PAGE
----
Aug. 17, 2004 A study by biological anthropologists at University of Kent has revealed that contemporary, British women who believed they had a longer time to live, were more likely to give birth to a son than women who thought that they would die earlier. According to Dr Sarah Johns, who led the research, this may be because it requires more effort to be pregnant with, give birth to, and raise a son to adulthood.
The study, which is published today in the journal Biology Letters, suggests that the sex ratio even in a relatively affluent, Western setting can be influenced by how a woman views her future health and environment. Earlier studies have shown that poorly nourished mothers were more likely to give birth to girls, but this was a link that has only been established in developing countries.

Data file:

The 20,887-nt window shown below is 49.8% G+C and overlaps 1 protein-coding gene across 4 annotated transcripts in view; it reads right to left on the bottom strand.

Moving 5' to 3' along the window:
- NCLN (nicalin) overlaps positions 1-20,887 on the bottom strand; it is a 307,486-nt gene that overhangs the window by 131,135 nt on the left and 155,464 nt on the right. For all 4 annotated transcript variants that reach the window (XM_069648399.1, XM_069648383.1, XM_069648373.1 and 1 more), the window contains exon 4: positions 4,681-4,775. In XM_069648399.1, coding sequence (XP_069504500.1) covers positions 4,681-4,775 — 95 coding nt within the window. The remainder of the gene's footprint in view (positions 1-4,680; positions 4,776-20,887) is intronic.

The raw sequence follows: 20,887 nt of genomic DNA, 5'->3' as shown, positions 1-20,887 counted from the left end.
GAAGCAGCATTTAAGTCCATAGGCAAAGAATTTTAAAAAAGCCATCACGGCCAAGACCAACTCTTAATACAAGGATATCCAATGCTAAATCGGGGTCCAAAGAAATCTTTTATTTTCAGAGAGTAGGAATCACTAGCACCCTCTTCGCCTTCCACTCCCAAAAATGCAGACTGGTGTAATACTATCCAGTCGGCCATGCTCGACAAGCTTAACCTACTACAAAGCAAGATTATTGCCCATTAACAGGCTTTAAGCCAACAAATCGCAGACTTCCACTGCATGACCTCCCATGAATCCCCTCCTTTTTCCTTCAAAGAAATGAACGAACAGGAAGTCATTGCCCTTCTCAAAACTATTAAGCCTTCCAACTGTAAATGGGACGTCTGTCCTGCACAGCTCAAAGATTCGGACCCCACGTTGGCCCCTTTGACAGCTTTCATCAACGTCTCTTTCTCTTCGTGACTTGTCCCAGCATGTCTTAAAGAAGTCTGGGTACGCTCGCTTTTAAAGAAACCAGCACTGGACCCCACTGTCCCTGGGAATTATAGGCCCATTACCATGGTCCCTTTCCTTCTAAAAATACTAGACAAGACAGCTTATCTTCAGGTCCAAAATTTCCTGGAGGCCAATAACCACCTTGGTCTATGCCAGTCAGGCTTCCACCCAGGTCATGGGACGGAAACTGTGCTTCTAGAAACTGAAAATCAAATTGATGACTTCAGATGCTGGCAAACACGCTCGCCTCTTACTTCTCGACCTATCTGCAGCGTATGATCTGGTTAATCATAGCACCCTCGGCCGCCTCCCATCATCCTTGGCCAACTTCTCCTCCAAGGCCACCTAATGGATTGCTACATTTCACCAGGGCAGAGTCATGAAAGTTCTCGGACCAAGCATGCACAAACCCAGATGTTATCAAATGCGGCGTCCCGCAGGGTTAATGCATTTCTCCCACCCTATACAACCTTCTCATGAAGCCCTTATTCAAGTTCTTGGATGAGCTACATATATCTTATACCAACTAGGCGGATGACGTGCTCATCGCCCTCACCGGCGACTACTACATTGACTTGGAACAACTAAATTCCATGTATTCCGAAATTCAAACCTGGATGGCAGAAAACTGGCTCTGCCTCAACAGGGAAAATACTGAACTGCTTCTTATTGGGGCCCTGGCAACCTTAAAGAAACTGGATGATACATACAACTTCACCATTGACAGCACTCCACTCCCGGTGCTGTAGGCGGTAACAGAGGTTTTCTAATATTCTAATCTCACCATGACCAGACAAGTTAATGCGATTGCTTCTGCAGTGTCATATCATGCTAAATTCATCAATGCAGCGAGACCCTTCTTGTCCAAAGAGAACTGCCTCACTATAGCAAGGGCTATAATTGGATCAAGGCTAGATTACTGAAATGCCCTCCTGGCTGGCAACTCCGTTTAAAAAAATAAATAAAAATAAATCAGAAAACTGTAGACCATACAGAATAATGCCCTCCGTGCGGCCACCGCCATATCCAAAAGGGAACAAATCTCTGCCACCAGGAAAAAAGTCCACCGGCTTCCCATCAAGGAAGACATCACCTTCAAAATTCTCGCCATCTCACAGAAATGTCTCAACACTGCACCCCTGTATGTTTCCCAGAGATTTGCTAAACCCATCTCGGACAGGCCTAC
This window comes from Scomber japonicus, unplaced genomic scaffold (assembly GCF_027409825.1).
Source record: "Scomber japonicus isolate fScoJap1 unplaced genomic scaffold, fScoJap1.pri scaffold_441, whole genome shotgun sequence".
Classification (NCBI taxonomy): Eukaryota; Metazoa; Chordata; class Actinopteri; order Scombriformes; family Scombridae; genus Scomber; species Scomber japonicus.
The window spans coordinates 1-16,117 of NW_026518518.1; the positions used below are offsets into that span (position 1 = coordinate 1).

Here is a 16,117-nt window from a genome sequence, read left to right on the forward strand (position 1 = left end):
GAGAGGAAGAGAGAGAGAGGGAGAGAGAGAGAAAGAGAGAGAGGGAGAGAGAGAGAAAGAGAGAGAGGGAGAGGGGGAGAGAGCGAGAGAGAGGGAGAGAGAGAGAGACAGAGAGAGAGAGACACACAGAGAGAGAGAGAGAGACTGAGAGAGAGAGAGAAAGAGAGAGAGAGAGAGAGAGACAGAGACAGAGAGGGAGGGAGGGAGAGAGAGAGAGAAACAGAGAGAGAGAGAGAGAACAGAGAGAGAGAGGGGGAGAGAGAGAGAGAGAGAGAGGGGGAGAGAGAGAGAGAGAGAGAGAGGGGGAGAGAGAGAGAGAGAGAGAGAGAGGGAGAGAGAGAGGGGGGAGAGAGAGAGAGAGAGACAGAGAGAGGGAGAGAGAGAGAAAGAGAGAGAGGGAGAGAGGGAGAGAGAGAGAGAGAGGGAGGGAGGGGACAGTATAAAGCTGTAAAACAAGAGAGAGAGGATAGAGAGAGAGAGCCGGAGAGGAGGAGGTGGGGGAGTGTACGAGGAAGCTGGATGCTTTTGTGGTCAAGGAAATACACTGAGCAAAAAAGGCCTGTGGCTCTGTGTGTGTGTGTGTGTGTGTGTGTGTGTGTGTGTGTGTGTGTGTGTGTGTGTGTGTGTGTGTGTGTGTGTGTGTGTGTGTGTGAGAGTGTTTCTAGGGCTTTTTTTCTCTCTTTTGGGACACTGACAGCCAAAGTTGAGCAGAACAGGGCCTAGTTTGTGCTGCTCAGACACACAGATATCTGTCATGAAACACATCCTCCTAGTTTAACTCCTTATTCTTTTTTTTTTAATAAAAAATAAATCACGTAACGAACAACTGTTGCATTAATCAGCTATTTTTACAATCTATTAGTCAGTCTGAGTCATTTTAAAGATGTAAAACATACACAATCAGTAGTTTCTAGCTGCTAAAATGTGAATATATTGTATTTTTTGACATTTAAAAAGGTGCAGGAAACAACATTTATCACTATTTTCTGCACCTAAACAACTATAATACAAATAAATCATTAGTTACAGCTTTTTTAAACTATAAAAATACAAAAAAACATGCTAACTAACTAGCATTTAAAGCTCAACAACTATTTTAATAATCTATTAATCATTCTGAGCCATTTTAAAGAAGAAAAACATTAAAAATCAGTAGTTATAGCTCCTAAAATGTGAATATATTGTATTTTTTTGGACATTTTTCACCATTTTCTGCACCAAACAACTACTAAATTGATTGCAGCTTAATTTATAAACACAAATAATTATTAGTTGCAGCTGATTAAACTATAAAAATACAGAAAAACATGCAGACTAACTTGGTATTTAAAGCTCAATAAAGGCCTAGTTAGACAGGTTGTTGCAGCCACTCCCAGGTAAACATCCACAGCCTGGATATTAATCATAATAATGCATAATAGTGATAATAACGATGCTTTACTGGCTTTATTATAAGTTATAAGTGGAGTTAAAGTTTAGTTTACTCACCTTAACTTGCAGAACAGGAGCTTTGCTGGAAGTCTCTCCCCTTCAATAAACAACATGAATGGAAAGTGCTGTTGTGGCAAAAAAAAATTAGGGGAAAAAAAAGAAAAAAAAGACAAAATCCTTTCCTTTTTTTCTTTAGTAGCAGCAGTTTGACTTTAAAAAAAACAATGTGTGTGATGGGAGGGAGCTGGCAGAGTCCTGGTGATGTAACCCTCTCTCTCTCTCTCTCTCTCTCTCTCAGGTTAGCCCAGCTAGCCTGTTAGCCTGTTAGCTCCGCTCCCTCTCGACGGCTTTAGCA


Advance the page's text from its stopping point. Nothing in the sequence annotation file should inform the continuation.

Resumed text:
The findings are a result of a survey of British women who had recently become mothers. More 600 women in Gloucestershire were asked to what age they expected to live. The results indicate that people’s perception of their future wellbeing influences the proportion of sexes in the population.
The work was funded by the ORS Awards Scheme, the University of Bristol, and from a grant received by Gloucestershire's Teenage Pregnancy Strategy from the Department of Health's Teenage Pregnancy Implementation Fund.
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